The bank contends next that the district court was wrong to preclude it from asserting the compensated surety defense. The basic thrust of that defense is that a compensated surety, and by analogy an insurer like Mutual, cannot sue a third party who would otherwise be liable on a claim brought directly by the insured unless the surety can show that its equities are superior to those of the third party. See National Union Fire Ins. Co. of Pittsburgh, Pa. v. Riggs Nat'l Bank of Washington, D.C., 646 A.2d 966, 968 (D.C. 1994). For two reasons, the bank believes that Mutual cannot make such a showing. First, Mutual is in the business of insuring against losses of the kind occurred in this case; thus, when it compensated Jo Daviess for the loss, "[i]t did no more than it was obligated to do." National Cas. Co. v. Caswell & Co., 45 N.E.2d 698, 700 (Ill. App. 1942). Second, because Mutual has stepped into the shoes of its insured to bring suit, any negligence on Jo Daviess' part must be imputed to Mutual. As the bank sees things, its role in the loss was secondary to Hemmen's fraudulent acts and Jo Daviess' failure, as his employer, to detect those acts. See Continental Ins. Co. v. Morgan, Olmstead, Kennedy & Gardner, Inc., 148 Cal. Rptr. 57, 64 (Cal. App. 1978). Judge Reinhard, noting that he could find no Illinois case embracing the compensated surety defense, declined to allow this line of argument. May 26, 1999 Tr. at 6-7. We likewise find there to be no Illinois case on point, and, doing our best to predict how the Illinois Supreme Court is likely to rule, we conclude that Illinois would not recognize the defense.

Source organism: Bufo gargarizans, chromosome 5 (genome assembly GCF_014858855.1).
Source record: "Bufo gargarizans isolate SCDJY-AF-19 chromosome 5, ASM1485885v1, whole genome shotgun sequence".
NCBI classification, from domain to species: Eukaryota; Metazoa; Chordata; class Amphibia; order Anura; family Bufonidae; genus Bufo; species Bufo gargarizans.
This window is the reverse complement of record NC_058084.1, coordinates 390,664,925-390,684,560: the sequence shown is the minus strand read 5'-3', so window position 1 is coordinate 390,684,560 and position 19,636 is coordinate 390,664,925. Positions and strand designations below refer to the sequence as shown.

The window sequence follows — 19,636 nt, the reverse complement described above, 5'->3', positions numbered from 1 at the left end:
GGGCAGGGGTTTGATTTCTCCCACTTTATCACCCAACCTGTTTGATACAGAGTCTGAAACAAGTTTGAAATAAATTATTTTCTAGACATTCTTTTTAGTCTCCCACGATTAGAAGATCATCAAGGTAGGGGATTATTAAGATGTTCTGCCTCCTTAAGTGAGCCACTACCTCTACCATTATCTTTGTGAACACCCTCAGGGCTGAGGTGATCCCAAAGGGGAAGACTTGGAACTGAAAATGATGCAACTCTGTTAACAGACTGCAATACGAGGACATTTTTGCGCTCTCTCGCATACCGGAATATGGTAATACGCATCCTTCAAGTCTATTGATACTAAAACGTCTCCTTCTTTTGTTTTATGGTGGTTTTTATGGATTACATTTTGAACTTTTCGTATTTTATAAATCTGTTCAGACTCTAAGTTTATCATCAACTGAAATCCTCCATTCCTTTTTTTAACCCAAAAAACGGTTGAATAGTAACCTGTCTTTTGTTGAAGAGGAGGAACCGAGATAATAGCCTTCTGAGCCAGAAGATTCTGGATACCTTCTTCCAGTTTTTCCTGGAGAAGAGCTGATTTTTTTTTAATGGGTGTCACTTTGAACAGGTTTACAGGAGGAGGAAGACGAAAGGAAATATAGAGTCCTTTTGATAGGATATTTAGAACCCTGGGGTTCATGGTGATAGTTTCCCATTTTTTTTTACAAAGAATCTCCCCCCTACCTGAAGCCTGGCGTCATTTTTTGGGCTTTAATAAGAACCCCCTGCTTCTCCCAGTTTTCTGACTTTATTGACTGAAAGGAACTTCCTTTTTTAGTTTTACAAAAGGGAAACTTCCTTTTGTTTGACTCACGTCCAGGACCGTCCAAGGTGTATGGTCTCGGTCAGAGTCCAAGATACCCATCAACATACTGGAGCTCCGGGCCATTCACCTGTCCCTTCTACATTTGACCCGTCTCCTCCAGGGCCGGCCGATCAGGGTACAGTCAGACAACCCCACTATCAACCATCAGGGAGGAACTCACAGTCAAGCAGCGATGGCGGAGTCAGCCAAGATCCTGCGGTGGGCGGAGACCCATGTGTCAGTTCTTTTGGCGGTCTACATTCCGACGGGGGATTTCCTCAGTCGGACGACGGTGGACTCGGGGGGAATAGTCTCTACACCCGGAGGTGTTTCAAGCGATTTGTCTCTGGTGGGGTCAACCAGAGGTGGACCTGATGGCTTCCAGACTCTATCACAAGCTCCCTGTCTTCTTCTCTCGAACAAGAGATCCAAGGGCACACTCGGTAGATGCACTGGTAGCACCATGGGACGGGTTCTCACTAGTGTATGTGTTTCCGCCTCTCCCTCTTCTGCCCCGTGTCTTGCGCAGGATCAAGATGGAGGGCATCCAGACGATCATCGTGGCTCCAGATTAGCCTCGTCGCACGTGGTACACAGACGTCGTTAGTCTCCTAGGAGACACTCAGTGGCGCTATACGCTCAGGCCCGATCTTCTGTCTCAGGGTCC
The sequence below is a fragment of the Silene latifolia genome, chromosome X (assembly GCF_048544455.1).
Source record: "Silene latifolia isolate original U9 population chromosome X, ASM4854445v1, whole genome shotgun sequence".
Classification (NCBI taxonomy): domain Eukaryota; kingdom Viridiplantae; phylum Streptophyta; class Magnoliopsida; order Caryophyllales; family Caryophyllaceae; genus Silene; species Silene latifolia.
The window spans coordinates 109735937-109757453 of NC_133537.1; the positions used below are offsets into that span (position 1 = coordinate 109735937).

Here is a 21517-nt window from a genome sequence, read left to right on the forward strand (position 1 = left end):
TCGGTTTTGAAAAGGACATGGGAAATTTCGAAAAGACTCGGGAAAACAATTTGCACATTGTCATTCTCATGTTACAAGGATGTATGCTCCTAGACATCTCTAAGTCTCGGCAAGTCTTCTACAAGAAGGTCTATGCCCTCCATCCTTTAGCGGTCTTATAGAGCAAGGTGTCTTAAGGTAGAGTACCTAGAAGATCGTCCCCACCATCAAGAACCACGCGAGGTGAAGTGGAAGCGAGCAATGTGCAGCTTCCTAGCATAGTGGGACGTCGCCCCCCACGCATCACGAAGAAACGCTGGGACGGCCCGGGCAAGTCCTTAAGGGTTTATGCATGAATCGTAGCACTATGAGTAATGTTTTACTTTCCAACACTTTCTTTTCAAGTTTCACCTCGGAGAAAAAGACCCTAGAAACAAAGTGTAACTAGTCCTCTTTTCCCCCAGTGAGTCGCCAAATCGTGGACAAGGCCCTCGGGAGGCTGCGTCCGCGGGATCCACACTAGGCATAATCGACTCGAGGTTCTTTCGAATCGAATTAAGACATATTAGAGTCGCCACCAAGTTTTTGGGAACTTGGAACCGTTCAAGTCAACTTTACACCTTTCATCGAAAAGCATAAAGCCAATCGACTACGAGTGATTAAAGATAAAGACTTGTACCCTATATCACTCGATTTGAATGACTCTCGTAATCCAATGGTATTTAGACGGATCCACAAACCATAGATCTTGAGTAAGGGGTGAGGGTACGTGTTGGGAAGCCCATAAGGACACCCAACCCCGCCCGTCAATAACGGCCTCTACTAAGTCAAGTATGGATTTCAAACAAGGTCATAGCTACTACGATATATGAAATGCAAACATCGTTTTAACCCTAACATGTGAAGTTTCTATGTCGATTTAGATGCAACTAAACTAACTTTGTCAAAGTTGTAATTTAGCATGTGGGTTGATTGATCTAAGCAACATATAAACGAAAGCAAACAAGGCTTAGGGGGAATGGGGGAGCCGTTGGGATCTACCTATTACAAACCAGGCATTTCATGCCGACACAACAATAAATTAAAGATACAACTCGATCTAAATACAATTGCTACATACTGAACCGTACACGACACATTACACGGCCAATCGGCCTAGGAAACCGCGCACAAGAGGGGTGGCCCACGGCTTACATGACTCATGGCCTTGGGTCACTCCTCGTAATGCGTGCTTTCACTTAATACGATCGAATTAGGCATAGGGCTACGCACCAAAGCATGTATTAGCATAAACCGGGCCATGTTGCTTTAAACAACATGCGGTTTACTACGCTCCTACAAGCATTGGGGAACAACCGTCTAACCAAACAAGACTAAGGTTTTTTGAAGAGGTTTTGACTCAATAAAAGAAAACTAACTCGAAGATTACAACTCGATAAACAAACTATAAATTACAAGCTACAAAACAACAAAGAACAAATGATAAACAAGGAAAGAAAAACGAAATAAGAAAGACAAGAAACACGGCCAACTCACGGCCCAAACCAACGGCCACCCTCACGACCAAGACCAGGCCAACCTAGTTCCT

The right of subrogation originated in equity. Dix Mut. Ins. Co. v. LaFramboise, 597 N.E.2d 622, 624 (Ill. 1992). It allowed a person who was compelled to pay someone else's claim or debt to succeed to that person's rights, so that the payor could recover from the individual whose conduct gave rise to the claim or debt. See id. In this way, courts sought to achieve substantial justice, "by placing ultimate responsibility for the loss upon the one against whom in good conscience it ought to fall." Id.; see also Schultz v. Gotlund, 561 N.E.2d 652, 653 (Ill. 1990); Riggs Nat'l Bank, 646 A.2d at 968. Subrogation can arise from an agreement (express or implied) between the subrogor and subrogee, in which case it is often referred to as conventional or contractual subrogation. Schultz, 561 N.E.2d at 653. But the right to subrogation does not invariably depend on the existence of an agreement; equitable subrogation can arise simply from the fact of payment. Riggs Nat'l Bank, 646 A.2d at 968; Federal Ins. Co. v. Arthur Andersen & Co., 552 N.E.2d 870, 872 (N.Y. 1990); Liberty Mut. Ins. Co. v. Thunderbird Bank, 555 P.2d 333, 335 (Ariz. 1976); see also Schultz, 561 N.E.2d at 653.